Skip to Main Content

Emergency pediatrics: About 3% of child patients make more than 10% of visits to hospital units, first-of-its-kind study says

A new study by a team including Texas A&M University School of Public Health researchers found that about 3% of pediatric patients who seek treatment at hospital emergency departments (EDs) account for more than 10% of all ED visits. 

The study was conducted by Dr. Benjamin Ukert, assistant professor in the department of Health Policy and Management, and Dr. Hye-Chung Kum, director of the Population Informatics Lab, along with four other colleagues. The study was published in the journal Academic Pediatrics. 

The finding was part of the first known study of the diverse factors behind two different uses of EDs by children and young adults—visits caused by health issues that are chronic and persistent, and those that are temporary and frequent. 

“Children account for about 20 percent of all ED visits in the United States,” Ukert said. “But these visits are not distributed uniformly across that age group. We wanted to follow children who were without a history of ED visits to find out if they became pediatric frequent ED users over a period of years.”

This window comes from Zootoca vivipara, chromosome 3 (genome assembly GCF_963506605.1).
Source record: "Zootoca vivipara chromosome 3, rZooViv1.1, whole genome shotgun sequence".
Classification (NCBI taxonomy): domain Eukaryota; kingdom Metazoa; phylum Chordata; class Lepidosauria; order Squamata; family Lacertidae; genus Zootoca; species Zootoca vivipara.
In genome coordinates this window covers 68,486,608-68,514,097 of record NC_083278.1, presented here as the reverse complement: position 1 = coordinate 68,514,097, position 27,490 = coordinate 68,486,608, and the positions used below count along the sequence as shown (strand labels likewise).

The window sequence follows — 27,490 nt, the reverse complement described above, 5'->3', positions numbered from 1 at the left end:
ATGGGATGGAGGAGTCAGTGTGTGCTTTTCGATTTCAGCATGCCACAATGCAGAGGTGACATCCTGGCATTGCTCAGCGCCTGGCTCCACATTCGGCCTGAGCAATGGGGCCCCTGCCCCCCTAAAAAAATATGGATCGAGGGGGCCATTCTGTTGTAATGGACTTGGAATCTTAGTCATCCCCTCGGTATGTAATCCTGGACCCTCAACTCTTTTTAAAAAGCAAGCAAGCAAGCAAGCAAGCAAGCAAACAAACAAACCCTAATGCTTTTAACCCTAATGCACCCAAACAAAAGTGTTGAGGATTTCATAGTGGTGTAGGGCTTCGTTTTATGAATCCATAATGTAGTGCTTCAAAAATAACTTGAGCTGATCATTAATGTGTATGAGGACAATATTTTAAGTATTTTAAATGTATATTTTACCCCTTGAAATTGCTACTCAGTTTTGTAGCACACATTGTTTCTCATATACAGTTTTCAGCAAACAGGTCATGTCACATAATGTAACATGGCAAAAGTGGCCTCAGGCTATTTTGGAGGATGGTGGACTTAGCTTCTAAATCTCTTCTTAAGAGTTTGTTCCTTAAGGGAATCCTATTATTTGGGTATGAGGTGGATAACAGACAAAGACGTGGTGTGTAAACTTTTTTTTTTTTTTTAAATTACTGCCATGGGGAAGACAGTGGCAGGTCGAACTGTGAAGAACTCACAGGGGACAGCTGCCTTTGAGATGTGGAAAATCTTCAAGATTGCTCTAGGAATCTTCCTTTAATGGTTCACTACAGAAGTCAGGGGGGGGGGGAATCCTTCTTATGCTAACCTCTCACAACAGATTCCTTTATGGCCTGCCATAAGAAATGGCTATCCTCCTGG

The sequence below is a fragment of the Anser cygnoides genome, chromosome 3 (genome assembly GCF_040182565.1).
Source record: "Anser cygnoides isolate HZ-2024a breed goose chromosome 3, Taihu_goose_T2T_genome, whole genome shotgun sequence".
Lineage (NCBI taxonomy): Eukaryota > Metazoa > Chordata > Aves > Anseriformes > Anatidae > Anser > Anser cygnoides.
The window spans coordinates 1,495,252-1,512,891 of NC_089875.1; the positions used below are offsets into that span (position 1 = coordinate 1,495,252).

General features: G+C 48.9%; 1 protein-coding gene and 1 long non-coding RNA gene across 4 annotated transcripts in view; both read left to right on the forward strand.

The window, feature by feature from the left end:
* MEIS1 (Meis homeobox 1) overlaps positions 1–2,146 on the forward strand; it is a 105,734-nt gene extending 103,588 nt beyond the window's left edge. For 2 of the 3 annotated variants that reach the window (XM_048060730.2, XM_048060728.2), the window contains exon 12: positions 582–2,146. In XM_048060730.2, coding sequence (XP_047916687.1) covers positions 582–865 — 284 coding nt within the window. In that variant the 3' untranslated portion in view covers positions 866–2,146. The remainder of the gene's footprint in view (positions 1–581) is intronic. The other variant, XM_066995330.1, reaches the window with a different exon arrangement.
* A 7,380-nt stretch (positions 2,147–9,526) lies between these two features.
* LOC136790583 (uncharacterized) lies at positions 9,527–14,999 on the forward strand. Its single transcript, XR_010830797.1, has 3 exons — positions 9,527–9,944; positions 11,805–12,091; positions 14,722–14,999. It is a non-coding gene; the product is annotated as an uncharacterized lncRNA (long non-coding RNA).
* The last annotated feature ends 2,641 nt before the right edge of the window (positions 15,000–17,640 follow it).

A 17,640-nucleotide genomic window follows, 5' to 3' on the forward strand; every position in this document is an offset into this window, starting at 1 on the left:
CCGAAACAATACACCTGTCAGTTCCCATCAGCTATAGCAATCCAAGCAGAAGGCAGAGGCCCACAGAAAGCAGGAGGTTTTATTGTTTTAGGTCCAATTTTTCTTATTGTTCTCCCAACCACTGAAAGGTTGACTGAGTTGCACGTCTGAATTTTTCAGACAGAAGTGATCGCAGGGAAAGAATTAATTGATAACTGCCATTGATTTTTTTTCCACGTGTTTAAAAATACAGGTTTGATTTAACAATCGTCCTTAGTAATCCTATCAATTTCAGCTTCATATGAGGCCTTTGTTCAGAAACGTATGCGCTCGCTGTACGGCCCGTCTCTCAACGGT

The researchers assessed 1.3 million pediatric ED users using ED data provided by the Healthcare Cost and Utilization Project, the nation’s most comprehensive hospital care database. 

The study found that frequent ED users had higher intensity of chronic conditions and comorbidities, were more likely to have inconsistent health insurance coverage over time, to live in non-metropolitan or lower-income areas, and to have more ED visits for conditions that were preventable or could be treated by non-emergency care. 

In addition, more than half of the ED visits by frequent patients were for less urgent conditions. While these patients could be better served in outpatient situations, obstacles such as difficulty finding physicians and setting appointments, lack of transportation and language barriers make outpatient care unlikely for about one-third of children in the United States. 

Overall, the findings suggest that health care outcomes could be improved, and the cost of ED visits lowered if hospital systems, clinicians and policymakers recognized the very different types and durations of health issues when designing and implementing health interventions.